The two theory core courses each involve two contact hours per week during the teaching weeks. Skills courses will also involve a number of contact hours, depending on what is chosen. Students will also have regular meetings with their supervisor. However, the vast majority of the time on this degree will be spent in self-study, following a programme agreed with the supervisor.

Modules

You will undertake two compulsory theory modules and any modules you need to gain relevant skills for your project, e.g. quantitative methods.  All these take place in the first two terms. At the same time you start working with your supervisor to develop your research proposal. In the third term you begin work on your dissertation, which continues over the summer. Research skills sessions provide support for this and you will be required to make an oral presentation of your dissertation plans to staff and your colleagues to obtain feedback.

The emphasis on developing a specific research proposal right from the beginning distinguishes this MA from the Institute's other Master's degrees remits and provides a much narrower focus.

Teaching takes place during terms one and two. Those who undertake part-time study will discuss their pathway through the degree with the degree co-ordinator. Typically students will take the compulsory core modules in the first year and select their optional modules in order to spread these out to year two. The dissertation is discussed in year 1 and completed at the end of year two. We endeavour to be flexible to the needs of part-time students in designing their pathway through the degree over two years.

Please note that the list of modules given here is indicative. This information is published a long time in advance of enrolment and module content and availability is subject to change. Modules that are in use for the current academic year are linked for further information. Where no link is present, further information is not yet available.

Students undertake modules to the value of 180 credits. Upon successful completion of 180 credits, you will be awarded an MA in Research Methods for Archaeology.

Accessibility

Details of the accessibility of UCL buildings can be obtained from AccessAble accessable.co.uk. Further information can also be obtained from the UCL Student Support & Wellbeing team.

Online - Open day

Graduate Open Events: UCL Institute of Archaeology

The UCL Institute of Archaeology is one of the largest centres for archaeology, cultural heritage and museum studies in Britain. Join us for a Virtual Graduate Open Event to find out more about our wide range of Master's programmes, how our programmes are taught, and what it's like to study at the Institute of Archaeology. Please contact Lisa Daniel, Graduate Admissions Administrator (l.daniel@ucl.ac.uk) if you have any questions.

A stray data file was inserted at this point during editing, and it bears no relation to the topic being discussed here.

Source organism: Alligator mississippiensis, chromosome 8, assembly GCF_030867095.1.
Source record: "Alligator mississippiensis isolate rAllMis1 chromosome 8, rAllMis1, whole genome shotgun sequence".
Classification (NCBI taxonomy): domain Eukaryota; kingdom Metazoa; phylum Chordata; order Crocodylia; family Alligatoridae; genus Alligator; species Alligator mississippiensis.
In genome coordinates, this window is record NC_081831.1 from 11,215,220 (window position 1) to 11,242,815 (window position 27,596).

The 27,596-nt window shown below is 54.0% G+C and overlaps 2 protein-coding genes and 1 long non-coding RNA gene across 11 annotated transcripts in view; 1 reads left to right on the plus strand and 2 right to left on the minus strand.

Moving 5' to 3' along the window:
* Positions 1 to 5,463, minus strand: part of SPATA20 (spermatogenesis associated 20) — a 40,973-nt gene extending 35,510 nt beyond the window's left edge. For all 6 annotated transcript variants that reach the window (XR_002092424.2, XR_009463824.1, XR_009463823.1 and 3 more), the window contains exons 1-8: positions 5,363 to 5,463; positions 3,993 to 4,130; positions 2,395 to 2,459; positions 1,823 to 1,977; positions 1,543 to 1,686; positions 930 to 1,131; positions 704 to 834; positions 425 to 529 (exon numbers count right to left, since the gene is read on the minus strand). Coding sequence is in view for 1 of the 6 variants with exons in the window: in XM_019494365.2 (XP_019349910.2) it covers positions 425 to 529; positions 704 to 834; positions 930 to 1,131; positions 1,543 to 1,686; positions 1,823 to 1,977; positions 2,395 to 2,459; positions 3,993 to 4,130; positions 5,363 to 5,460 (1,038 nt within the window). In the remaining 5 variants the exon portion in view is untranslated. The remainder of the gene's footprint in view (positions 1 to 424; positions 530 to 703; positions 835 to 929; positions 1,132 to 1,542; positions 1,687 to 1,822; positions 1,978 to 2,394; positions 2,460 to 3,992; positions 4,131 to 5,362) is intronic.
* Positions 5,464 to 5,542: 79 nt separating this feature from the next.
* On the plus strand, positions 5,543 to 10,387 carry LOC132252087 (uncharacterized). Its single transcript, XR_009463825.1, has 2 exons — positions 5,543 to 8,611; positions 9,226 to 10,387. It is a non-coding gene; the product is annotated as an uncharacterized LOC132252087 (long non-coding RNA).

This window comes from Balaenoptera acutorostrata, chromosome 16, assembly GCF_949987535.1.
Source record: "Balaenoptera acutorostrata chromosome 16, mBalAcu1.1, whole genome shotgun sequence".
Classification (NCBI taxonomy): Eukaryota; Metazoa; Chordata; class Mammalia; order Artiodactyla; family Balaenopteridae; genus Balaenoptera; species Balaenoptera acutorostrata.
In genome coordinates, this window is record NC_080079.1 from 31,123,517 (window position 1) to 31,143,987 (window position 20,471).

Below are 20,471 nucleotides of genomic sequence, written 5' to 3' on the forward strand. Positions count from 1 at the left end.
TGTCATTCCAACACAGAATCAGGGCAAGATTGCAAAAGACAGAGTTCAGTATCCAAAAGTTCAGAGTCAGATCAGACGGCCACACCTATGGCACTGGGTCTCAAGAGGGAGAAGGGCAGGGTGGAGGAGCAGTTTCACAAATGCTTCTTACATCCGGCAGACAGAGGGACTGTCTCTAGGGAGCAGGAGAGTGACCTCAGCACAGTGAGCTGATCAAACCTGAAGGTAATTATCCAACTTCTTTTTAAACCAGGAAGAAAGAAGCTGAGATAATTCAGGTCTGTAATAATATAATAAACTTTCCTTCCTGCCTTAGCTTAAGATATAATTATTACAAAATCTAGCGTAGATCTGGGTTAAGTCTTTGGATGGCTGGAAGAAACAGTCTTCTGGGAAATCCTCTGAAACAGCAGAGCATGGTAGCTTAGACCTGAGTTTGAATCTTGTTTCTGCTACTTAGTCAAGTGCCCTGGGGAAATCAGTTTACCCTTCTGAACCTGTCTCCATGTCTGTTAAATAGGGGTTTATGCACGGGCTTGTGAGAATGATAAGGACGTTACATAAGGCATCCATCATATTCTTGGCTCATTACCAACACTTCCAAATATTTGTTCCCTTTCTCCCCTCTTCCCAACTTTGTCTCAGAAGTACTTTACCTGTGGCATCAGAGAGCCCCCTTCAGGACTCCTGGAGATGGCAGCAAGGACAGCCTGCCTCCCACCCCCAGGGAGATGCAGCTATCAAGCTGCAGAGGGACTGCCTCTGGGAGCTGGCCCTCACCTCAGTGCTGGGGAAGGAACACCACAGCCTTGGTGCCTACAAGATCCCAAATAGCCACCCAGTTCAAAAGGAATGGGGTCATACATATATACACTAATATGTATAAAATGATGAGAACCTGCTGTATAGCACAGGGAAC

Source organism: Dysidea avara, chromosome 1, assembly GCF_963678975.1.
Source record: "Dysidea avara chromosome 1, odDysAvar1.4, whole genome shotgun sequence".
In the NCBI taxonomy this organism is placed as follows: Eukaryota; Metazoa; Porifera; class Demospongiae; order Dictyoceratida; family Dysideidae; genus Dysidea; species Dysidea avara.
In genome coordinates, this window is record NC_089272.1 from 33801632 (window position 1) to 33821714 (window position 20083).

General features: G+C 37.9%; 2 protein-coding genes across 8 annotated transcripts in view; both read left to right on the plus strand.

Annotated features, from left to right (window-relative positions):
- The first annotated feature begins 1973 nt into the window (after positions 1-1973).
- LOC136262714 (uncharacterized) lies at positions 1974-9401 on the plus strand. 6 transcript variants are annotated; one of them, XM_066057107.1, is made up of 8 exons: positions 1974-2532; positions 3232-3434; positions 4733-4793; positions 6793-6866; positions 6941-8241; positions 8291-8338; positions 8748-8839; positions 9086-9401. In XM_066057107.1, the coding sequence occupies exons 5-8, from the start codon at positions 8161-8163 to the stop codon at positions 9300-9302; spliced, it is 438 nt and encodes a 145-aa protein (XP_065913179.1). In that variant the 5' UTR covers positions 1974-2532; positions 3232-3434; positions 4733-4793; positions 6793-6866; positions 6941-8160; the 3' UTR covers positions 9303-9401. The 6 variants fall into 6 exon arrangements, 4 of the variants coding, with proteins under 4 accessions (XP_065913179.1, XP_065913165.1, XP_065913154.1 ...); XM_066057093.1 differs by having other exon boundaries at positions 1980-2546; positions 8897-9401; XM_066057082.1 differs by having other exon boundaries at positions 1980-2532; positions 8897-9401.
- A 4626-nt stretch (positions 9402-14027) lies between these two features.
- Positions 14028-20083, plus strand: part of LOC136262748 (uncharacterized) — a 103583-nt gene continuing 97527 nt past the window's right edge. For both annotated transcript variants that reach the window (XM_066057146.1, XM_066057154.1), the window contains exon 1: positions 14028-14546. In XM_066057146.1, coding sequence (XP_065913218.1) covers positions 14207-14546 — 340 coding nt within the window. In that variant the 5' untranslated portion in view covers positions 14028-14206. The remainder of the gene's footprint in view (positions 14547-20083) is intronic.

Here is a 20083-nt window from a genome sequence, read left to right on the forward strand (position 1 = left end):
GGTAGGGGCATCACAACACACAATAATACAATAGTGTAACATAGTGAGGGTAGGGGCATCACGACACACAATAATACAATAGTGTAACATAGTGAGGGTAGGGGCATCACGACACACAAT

Fees and funding

Fees for this course

UK students International students
Fee description Full-time Part-time
Tuition fees (2023/24) £14,100 £7,050
Tuition fees (2023/24) £29,000 £14,500

The tuition fees shown are for the year indicated above. Fees for subsequent years may increase or otherwise vary. Where the programme is offered on a flexible/modular basis, fees are charged pro-rata to the appropriate full-time Master's fee taken in an academic session. Further information on fee status, fee increases and the fee schedule can be viewed on the UCL Students website: ucl.ac.uk/students/fees.

Additional costs

There are no additional costs for this programme.

For more information on additional costs for prospective students please go to our estimated cost of essential expenditure at Accommodation and living costs.

Funding your studies

For a comprehensive list of the funding opportunities available at UCL, including funding relevant to your nationality, please visit the Scholarships and Funding website.

Next steps

Students are advised to apply as early as possible due to competition for places. Those applying for scholarship funding (particularly overseas applicants) should take note of application deadlines.

There is an application processing fee for this programme of £90 for online applications and £115 for paper applications. Further information can be found at Application fees.

When we assess your application we would like to learn:

  • why you want to study Research Methods for Archaeology at graduate level
  • why you want to study Research Methods for Archaeology at UCL
  • what particularly attracts you to this programme
  • how your personal, academic and professional background meets the demands of a challenging academic environment
  • your proposed area of research

Together with essential academic requirements, the personal statement is your opportunity to illustrate whether your reasons for applying to this programme match what the programme will deliver.

Please note that you may submit applications for a maximum of two graduate programmes (or one application for the Law LLM) in any application cycle.

Choose your programme

Please read the Application Guidance before proceeding with your application.

Year of entry: 2023-2024

UCL is regulated by the Office for Students.